Fats and oils: 2-3 daily servings (serving sizes: 1 teaspoon vegetable oil or soft margarine, 1 tablespoon low-fat mayonnaise, 2 tablespoons light salad dressing)
Sweets: try to limit to less than 5 servings per week. (serving sizes: 1 tablespoon sugar or jelly/jam)

Which fruits and vegetables are natural sources of potassium, magnesium, and fiber?
To increase your intake of potassium, magnesium, and fiber naturally, select from the following:
apples, apricots, bananas, beet greens, broccoli, carrotsgreen beans, dates, grapefruit, green peas, mangoes,
melons, oranges, peaches, pineapples, potatoes, raisins, spinach, squash, strawberries, sweet potatoes......

If you have hypertension (high blood pressure), diet is likely a big part of your treatment. For hypertension, salt is a major dietary factor. Lowering salt intake may help lower blood pressure. Adding fruits, vegetables, nuts, legumes, lean meats, and other foods high in potassium and magnesium may also help lower blood pressure. The DASH diet is a popular diet plan for those with hypertension.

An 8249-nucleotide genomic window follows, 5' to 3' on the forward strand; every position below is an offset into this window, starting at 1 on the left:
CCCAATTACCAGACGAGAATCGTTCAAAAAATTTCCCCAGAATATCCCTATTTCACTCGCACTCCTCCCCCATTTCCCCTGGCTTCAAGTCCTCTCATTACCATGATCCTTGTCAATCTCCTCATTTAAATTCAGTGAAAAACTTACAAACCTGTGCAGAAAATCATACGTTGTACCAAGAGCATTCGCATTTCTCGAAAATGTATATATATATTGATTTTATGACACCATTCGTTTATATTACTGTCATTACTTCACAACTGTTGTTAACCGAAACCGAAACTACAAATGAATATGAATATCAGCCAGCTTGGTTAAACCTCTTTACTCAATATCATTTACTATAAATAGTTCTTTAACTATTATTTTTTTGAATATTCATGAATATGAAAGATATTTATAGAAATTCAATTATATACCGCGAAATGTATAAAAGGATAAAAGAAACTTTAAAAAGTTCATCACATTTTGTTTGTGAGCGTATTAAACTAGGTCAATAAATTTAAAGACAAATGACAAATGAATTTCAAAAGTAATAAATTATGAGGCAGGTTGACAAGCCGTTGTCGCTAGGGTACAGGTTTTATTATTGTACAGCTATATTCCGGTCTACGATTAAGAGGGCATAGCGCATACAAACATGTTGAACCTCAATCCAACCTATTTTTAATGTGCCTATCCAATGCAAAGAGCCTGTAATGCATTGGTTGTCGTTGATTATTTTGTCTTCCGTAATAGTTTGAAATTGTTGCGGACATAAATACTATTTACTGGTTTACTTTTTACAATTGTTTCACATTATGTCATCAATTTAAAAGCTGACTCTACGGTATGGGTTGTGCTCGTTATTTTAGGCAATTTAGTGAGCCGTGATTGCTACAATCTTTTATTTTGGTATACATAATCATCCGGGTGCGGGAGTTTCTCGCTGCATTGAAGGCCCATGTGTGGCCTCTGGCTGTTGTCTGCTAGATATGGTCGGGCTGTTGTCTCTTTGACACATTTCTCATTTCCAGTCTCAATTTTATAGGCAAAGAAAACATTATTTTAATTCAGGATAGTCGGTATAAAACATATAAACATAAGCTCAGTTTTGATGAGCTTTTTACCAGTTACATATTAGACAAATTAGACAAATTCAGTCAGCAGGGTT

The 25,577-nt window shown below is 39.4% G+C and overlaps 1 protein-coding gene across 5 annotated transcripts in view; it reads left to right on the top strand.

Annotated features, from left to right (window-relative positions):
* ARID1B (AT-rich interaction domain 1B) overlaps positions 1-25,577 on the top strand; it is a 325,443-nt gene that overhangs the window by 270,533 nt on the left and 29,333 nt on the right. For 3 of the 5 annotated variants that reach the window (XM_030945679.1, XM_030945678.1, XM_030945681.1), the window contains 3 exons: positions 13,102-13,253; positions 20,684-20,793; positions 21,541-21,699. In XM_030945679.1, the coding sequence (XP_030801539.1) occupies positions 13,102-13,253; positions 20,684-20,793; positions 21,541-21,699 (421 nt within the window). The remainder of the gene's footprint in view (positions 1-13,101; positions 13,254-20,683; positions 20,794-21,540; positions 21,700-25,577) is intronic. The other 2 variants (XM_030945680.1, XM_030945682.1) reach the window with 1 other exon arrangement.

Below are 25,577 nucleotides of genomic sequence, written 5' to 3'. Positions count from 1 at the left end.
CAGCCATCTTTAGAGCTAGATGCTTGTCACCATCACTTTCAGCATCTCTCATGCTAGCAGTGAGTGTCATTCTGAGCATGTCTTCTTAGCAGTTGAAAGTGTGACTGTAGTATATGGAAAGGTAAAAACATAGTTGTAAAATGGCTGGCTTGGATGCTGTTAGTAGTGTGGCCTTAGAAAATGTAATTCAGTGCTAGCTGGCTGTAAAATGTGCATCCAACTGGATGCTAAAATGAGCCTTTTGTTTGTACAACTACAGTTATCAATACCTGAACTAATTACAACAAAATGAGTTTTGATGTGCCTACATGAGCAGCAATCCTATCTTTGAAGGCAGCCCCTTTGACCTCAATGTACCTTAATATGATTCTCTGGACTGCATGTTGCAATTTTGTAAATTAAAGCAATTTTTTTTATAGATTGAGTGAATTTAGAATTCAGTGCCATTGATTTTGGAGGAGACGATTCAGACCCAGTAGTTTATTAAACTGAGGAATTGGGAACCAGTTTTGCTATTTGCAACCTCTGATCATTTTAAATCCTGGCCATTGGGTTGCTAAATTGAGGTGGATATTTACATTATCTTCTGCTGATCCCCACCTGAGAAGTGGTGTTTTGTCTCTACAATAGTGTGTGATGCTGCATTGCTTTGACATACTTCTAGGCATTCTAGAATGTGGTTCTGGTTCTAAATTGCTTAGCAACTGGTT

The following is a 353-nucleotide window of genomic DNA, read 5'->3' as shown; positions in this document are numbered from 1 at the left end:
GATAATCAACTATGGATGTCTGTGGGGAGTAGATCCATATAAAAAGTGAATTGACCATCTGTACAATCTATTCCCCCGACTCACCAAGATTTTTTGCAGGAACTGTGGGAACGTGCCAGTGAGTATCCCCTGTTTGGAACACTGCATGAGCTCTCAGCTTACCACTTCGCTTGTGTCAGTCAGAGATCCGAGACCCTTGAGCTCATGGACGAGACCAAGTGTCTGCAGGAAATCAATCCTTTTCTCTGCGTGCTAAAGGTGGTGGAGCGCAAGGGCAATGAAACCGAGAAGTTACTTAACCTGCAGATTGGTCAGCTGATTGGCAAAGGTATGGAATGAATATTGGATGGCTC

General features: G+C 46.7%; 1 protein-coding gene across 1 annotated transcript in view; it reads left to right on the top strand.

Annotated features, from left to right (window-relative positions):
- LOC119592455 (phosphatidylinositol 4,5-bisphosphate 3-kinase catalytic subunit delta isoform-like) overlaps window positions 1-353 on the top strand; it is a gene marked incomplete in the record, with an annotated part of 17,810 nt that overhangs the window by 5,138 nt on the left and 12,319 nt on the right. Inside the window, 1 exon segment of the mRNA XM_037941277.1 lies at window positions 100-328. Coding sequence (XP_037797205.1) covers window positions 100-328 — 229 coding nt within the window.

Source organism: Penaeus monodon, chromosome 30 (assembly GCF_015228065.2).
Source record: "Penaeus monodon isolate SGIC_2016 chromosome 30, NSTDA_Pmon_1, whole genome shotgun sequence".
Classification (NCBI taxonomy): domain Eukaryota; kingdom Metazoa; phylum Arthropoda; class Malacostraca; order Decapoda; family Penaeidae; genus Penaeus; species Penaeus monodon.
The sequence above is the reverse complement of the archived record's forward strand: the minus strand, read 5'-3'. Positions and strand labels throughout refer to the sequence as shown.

What Is Cholesterol?
Cholesterol is a waxy, fat-like substance that is naturally present in cell walls or membranes everywhere in the body. The body uses cholesterol to produce many hormones, vitamin D, and bile acids that help to digest fat. Too much cholesterol in your bloodstream can lead to narrowing of arteries in the body that cause heart attacks, strokes, and peripheral artery disease.

Total cholesterol is the sum of all the cholesterol in your blood. Your risk for heart attack and stroke increases with higher cholesterol levels. Other risk factors include smoking, high blood pressure, diabetes, and family history of heart disease or stroke.

Total cholesterol
Less than 200 mg/dL ( 5.2 mmol/L ): desirable
200-239 mg/dL ( 5.2- 6.2 ) ): borderline high risk
240 and over: high risk ( Above 6.2 mmol/L )

HDL (high density lipoprotein) is considered the "good" cholesterol because it may help decrease the cholesterol buildup in the walls of arteries that causes narrowing of their openings.